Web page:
New ILW Paper Focuses on Army Futures Command

New ILW Paper Focuses on Army Futures Command

Photo by: U.S. Army

A new report from the Association of the U.S. Army’s Institute of Land Warfare says the U.S. Army Futures Command is the tool needed to break free of industrial age business practices so the service can improve critical core capabilities.

This is a vital mission to secure overmatch against near-peer adversaries in future operations.

Written by retired Col. Daniel S. Roper, AUSA’s director of National Security Studies, and Lt. Col. Jessica Grassetti, a former AUSA Army Fellow, the report describes how the emergence of great-power competition is driving the Army to take bold steps to increase lethality and achieve overmatch in large-scale combat operations. “The U.S. Army recognizes that yesterday’s logic has limited utility in the turbulent security and fiscal environment it faces,” they write in an Institute of Land Warfare Spotlight, “Seizing the High Ground - United States Army Futures Command.”

“More than just a rewiring of the Army’s organization chart, the establishment of [Futures Command] is a visible demonstration of the Army’s recognition that it needs to be willing to change everything but its values to provide the nation with the Army that it requires,” their report says.

Roper and Grassetti provide strategic context and rationale underlying the establishment of Futures Command, the biggest institutional reorganization of the Army since 1973. “This realignment is not simply creating a new headquarters; it contributes to unity of effort for the modernization enterprise, streamlining work to overcome bureaucratic inertia and improving transparency, accountability and responsible stewardship of limited resources.” They also describe the mission and structure of Futures Command and how it will leverage eight cross-functional teams to spearhead realization of the Army’s six modernization priorities.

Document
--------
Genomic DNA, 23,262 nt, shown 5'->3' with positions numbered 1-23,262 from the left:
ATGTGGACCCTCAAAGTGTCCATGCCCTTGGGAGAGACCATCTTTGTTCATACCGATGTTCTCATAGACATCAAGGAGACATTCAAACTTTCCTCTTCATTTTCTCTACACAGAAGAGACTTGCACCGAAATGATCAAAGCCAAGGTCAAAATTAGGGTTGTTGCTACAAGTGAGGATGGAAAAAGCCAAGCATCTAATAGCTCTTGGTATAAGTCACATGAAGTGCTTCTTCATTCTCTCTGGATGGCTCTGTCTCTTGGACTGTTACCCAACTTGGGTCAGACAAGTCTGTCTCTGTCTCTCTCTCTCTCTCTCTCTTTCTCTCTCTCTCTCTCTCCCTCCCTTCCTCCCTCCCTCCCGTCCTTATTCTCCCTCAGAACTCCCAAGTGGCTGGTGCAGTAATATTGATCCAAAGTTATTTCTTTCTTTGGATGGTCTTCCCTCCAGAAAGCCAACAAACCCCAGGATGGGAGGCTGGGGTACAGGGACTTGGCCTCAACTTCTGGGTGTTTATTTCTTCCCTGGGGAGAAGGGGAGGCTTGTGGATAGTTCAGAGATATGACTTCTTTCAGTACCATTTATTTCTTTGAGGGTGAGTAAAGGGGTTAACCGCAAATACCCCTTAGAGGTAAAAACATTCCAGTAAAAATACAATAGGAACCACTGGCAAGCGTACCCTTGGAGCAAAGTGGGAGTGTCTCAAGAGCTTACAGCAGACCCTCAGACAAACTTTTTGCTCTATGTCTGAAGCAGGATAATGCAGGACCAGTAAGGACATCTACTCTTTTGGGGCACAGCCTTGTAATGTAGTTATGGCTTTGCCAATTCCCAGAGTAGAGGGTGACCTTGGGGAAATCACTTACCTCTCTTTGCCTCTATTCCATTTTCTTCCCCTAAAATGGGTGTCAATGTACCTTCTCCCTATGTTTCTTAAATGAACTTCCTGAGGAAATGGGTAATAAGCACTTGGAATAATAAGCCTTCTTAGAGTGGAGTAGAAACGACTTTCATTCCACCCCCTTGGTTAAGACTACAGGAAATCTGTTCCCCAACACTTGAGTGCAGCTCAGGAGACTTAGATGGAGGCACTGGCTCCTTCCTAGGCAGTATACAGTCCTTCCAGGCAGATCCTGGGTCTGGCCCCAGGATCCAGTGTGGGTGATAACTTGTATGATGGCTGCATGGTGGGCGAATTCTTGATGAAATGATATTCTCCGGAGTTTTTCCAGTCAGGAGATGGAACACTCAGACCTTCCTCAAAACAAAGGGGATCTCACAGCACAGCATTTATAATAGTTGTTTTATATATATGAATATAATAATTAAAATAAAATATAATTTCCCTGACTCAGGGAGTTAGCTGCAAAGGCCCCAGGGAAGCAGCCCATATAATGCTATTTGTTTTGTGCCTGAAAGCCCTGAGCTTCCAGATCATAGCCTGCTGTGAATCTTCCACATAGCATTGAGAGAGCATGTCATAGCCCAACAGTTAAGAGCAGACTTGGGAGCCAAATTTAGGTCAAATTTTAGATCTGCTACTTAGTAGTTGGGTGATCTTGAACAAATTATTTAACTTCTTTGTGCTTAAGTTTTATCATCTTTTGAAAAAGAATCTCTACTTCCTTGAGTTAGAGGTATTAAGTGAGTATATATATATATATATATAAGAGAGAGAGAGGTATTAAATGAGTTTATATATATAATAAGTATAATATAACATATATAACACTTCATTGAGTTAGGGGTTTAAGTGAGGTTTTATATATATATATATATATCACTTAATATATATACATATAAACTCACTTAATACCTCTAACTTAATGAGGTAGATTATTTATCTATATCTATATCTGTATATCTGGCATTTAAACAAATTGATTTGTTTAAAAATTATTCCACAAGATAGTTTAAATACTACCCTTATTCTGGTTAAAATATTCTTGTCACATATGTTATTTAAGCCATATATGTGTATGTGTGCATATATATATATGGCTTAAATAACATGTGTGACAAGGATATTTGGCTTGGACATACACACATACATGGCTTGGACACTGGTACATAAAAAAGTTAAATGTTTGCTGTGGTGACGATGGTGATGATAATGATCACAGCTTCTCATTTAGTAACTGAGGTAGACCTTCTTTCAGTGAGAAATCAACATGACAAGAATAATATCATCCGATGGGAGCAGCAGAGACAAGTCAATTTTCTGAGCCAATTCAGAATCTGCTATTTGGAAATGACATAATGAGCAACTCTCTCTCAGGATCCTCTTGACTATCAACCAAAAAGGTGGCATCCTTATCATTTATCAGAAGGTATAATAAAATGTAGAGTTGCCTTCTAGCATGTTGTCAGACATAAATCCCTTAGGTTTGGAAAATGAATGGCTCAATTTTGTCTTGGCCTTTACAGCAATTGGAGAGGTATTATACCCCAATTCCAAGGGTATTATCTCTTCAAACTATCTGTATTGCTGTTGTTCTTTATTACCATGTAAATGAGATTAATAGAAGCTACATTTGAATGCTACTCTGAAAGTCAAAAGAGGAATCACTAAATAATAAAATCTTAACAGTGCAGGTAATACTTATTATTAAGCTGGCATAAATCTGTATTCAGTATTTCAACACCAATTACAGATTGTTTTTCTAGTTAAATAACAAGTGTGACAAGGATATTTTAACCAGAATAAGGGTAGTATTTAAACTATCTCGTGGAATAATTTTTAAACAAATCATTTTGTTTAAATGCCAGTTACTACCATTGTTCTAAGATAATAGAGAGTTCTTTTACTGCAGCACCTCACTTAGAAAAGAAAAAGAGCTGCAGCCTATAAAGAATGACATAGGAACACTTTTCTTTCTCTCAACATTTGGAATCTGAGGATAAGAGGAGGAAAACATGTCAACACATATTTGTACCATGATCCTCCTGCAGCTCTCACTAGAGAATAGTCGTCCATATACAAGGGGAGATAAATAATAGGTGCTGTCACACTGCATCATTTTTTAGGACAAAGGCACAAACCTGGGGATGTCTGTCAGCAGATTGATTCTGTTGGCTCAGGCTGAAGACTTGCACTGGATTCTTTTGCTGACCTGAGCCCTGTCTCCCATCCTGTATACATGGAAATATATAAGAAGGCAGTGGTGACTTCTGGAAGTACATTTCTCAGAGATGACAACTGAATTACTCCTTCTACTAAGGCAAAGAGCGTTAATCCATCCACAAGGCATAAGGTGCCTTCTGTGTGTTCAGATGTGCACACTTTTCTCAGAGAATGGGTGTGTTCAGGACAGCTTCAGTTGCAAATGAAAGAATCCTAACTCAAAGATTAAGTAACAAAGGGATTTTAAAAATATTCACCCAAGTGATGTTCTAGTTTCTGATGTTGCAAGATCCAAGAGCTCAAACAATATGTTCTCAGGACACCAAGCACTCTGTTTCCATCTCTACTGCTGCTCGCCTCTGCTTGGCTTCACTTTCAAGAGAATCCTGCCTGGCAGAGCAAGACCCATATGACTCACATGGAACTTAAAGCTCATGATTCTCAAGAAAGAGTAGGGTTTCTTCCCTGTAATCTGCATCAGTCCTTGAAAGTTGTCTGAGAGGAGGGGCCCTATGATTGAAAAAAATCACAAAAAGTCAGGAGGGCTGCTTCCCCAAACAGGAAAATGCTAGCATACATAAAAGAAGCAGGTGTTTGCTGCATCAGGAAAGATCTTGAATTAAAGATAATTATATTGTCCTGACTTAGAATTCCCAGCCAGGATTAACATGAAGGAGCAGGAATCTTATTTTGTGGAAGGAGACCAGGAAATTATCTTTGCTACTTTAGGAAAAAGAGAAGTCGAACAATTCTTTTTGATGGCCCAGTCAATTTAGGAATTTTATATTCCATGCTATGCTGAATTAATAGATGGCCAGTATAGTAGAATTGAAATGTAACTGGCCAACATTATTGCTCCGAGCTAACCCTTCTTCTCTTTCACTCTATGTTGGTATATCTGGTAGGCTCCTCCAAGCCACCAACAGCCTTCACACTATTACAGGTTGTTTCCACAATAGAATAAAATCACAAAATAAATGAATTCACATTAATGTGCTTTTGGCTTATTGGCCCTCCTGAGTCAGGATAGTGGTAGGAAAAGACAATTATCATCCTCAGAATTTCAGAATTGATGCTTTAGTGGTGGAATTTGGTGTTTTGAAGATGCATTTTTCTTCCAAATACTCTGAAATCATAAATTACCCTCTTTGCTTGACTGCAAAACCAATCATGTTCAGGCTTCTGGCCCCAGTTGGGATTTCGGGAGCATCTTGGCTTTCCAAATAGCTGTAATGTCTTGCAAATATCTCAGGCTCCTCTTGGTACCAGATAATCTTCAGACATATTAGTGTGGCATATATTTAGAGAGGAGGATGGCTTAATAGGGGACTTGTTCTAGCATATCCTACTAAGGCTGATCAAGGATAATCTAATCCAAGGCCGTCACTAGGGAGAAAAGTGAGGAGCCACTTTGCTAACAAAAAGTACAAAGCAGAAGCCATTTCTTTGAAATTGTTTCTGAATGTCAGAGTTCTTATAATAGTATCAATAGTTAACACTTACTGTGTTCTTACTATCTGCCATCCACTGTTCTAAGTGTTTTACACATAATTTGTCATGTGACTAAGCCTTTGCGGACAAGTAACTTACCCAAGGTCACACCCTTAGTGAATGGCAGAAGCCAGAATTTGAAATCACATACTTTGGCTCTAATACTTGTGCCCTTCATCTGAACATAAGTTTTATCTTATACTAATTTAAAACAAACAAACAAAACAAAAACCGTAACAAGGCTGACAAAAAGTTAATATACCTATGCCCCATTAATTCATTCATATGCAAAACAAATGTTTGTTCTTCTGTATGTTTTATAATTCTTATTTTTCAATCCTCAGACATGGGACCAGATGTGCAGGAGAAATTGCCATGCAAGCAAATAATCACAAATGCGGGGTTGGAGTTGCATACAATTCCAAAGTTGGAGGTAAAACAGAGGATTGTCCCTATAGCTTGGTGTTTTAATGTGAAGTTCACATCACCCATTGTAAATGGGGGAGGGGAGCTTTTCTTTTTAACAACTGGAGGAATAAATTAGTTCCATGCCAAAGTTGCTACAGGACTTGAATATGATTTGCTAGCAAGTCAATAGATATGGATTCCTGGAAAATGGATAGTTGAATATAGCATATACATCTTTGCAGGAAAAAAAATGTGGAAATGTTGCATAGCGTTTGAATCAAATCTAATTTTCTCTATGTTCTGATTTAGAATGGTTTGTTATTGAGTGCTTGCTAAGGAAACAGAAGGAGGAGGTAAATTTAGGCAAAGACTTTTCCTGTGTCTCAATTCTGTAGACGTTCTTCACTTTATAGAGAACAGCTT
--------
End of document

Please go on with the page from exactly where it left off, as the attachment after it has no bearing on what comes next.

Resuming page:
The Spotlight identifies several keys to success that will be decisive in Future Command’s efforts to modernize the force. They include speed of action, messaging and culture. 

To rapidly generate and then sustain momentum, the Army requires “a coherent, credible, consistent and compelling narrative with which to gain and maintain support.” Keeping Congress fully apprised of modernization efforts—their progress, pitfalls and potential—will be critical because sustained and predictable funding is key to ensuring the full support of the Army’s industry partners, who are critical in delivering innovative capabilities. The modernization enterprise will need to operate faster, communicate better and develop a culture that supports prudent risk-taking by a competent and confident workforce that is up to the task.

The full paper is available here: